After completing my dissertation proposal, I got data from a company for the idea. After that, I was searching my dissertation advisor.
I talked with an assistant professor(A), and then he asked me to send all of the collected literature and the proposal to him. A few days later, he informed me that he could not accept me as his student.
I found another professor(B) and then began to work with him(B). However, my new advisor(B) forced me to give up the proposal without any clear reasons. So I needed to give it up because for a month, he(B) kept asking me to find a different topic.
About 2 years later after the time, I found that my advisor(B) and his former student(C) had been working on my proposal topic and began to submit several papers.
The story was that: His former student(C) was in a relationship with the assistant professor(A) I sent my proposal and literature to. The assistant professor(A) sent the stuff to her(C) (my advisor's former student). She(C) contacted my advisor(B) to ask for my advisor's help to develop the idea and so….
Such a thing happened one more time. My advisor's point(B) was that she was unable to find a topic and so he(B) had provided research ideas to her(C), and so on.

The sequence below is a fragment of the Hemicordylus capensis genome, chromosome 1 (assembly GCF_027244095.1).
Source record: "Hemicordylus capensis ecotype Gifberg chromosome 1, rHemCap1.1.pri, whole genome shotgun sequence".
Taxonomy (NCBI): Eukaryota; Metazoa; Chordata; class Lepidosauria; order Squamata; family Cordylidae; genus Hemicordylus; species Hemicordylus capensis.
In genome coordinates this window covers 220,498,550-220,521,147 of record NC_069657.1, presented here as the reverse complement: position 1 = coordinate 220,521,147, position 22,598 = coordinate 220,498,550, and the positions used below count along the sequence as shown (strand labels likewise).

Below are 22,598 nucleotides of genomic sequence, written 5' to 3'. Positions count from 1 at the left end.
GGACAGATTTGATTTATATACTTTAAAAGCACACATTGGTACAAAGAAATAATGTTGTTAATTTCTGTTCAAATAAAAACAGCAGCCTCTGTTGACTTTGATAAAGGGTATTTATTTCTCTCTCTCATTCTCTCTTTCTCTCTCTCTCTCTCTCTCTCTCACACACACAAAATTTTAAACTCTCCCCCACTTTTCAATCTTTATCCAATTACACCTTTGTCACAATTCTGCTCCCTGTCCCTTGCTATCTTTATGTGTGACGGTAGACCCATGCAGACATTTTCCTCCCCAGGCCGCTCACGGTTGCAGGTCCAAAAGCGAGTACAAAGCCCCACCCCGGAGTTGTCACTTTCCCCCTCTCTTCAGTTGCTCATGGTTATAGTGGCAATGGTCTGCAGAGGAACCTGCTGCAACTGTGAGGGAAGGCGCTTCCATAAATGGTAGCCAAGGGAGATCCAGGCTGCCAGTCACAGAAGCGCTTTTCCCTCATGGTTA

This Fall, her(C) tenure will be under review. I'd like to send a letter to her dean to inform this. However, I am unsure how to do that effectively. Any suggestions?
By the way, I do not work with the advisor(B) anymore. I had a chance to talk about this matter with the assistant professor(A). He said that he just shared the proposal with her(C) because it was an interesting idea. He did not know the other stuff - why and how she worked the topic with the professor(B). Finally the advisor(B) said that it happened because she(C) brought the idea to him before I met him.